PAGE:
You can also unwittingly undermine team effectiveness by failing to make decisions that really are yours to make. There are decisions that rest on your shoulders and sometimes it isn’t even appropriate to involve others. A private or confidential matter is a good example. People on the team have a sense of what is appropriate and appreciate it when you set the right boundaries.
When it isn’t obvious which type of decision to make it is worth opening that up for discussion. Solicit views from the team and then clarify what type of decision it will be. Stick with that decision once it is made so you don’t appear to be changing the rules to get the decision you want.
Does Your Team Have Decision-Making Versatility?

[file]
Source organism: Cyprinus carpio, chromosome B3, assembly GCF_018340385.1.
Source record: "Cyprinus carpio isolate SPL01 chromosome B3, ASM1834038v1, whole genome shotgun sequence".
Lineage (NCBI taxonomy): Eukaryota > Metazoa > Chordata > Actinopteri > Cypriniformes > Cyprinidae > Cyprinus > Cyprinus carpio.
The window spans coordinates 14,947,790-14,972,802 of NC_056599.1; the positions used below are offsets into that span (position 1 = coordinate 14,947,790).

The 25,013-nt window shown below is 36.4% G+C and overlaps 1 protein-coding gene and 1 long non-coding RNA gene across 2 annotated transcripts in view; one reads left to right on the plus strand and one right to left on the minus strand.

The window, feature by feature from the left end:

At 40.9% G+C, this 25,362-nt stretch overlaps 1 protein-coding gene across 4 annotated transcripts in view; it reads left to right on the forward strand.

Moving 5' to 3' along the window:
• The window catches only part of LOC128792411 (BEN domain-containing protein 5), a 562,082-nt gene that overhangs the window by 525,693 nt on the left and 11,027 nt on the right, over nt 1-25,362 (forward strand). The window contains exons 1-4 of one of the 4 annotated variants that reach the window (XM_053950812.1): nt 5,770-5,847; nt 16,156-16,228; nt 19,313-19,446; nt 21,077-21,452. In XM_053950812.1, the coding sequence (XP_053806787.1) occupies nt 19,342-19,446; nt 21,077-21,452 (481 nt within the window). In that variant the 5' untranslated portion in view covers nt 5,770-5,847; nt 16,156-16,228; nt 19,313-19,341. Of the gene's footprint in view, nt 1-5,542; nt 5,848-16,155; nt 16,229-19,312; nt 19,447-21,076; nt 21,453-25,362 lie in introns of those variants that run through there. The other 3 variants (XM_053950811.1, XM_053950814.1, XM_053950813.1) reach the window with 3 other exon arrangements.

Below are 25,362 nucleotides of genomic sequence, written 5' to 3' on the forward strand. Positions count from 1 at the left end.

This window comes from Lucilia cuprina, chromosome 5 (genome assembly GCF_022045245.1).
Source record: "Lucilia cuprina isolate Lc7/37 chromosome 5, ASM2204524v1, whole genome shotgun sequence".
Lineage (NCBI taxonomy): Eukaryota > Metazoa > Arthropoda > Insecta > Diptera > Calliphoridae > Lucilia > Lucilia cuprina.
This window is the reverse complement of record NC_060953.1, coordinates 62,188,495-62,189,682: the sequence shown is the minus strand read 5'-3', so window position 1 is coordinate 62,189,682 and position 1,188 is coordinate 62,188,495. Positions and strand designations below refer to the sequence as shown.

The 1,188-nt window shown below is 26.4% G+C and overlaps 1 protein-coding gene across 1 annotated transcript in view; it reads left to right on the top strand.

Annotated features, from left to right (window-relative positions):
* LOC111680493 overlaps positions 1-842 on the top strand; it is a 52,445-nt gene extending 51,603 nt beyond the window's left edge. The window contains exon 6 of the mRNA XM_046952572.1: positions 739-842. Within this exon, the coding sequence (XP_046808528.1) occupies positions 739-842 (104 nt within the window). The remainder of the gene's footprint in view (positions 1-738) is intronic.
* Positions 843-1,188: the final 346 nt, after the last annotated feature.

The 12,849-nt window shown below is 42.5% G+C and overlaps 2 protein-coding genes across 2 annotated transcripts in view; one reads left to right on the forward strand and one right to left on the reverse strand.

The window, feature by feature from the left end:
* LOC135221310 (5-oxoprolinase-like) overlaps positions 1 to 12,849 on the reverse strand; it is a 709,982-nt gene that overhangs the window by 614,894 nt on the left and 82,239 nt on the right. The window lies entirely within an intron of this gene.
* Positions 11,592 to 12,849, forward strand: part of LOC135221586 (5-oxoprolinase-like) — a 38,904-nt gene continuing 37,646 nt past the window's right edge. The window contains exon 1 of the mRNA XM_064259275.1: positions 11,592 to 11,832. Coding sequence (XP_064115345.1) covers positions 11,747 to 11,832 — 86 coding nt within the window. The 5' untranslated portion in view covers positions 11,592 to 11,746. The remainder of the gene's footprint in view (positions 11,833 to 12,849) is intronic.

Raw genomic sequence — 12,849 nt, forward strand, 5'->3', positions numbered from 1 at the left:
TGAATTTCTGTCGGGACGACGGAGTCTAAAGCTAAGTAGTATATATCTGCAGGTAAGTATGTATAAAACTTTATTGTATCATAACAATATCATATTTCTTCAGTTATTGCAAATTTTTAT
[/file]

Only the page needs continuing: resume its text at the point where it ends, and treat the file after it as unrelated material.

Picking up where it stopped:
When a new CEO took over a global company, he had been a member of the senior management team, led by a highly directive leader. After five years under this previous CEO, the team had fallen into complacency. The new CEO couldn’t get them to declare their views. He knew instinctively that to drive transformation they’d need to take up the habit of healthy debate. It took some facilitation and sustained encouragement but it was well worth it, as they learned to debate it actually sped up decision making and took the pressure off of the CEO to make all the calls.
Teams that have grown accustomed to a more autocratic style of decision making simply need to learn to flex new muscles. They need to practice taking a stand on issues outside their immediate area of expertise. In contrast, teams that debate everything as if it were critical resist delegating responsibility to individuals or groups for a constrained decision. It’s important to address these habits to help your team have a versatile range of decision-making options. Relying on one method or another means you won’t get the best out of people when you need to and you won’t reach the best decisions.